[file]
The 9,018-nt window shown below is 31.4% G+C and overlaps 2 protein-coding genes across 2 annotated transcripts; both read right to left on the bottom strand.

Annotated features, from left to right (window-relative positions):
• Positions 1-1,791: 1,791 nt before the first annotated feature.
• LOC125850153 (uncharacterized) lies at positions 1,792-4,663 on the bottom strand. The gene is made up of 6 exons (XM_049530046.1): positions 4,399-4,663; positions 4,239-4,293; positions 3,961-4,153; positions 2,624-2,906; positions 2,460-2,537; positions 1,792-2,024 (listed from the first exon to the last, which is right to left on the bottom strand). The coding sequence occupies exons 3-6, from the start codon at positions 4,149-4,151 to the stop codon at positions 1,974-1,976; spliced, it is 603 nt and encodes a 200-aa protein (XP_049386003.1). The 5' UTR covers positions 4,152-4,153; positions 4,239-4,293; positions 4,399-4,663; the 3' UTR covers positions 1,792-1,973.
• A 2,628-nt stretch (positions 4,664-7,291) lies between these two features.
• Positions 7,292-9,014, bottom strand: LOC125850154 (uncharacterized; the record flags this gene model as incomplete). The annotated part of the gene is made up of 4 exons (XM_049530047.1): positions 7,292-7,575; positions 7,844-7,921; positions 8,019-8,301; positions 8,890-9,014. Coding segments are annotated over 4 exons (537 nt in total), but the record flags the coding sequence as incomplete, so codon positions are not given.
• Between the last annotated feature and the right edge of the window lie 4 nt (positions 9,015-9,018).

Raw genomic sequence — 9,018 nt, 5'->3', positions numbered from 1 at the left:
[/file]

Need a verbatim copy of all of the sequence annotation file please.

The 9,018-nt window shown below is 31.4% G+C and overlaps 2 protein-coding genes across 2 annotated transcripts; both read right to left on the bottom strand.

Annotated features, from left to right (window-relative positions):
• Positions 1-1,791: 1,791 nt before the first annotated feature.
• LOC125850153 (uncharacterized) lies at positions 1,792-4,663 on the bottom strand. The gene is made up of 6 exons (XM_049530046.1): positions 4,399-4,663; positions 4,239-4,293; positions 3,961-4,153; positions 2,624-2,906; positions 2,460-2,537; positions 1,792-2,024 (listed from the first exon to the last, which is right to left on the bottom strand). The coding sequence occupies exons 3-6, from the start codon at positions 4,149-4,151 to the stop codon at positions 1,974-1,976; spliced, it is 603 nt and encodes a 200-aa protein (XP_049386003.1). The 5' UTR covers positions 4,152-4,153; positions 4,239-4,293; positions 4,399-4,663; the 3' UTR covers positions 1,792-1,973.
• A 2,628-nt stretch (positions 4,664-7,291) lies between these two features.
• Positions 7,292-9,014, bottom strand: LOC125850154 (uncharacterized; the record flags this gene model as incomplete). The annotated part of the gene is made up of 4 exons (XM_049530047.1): positions 7,292-7,575; positions 7,844-7,921; positions 8,019-8,301; positions 8,890-9,014. Coding segments are annotated over 4 exons (537 nt in total), but the record flags the coding sequence as incomplete, so codon positions are not given.
• Between the last annotated feature and the right edge of the window lie 4 nt (positions 9,015-9,018).

Raw genomic sequence — 9,018 nt, 5'->3', positions numbered from 1 at the left: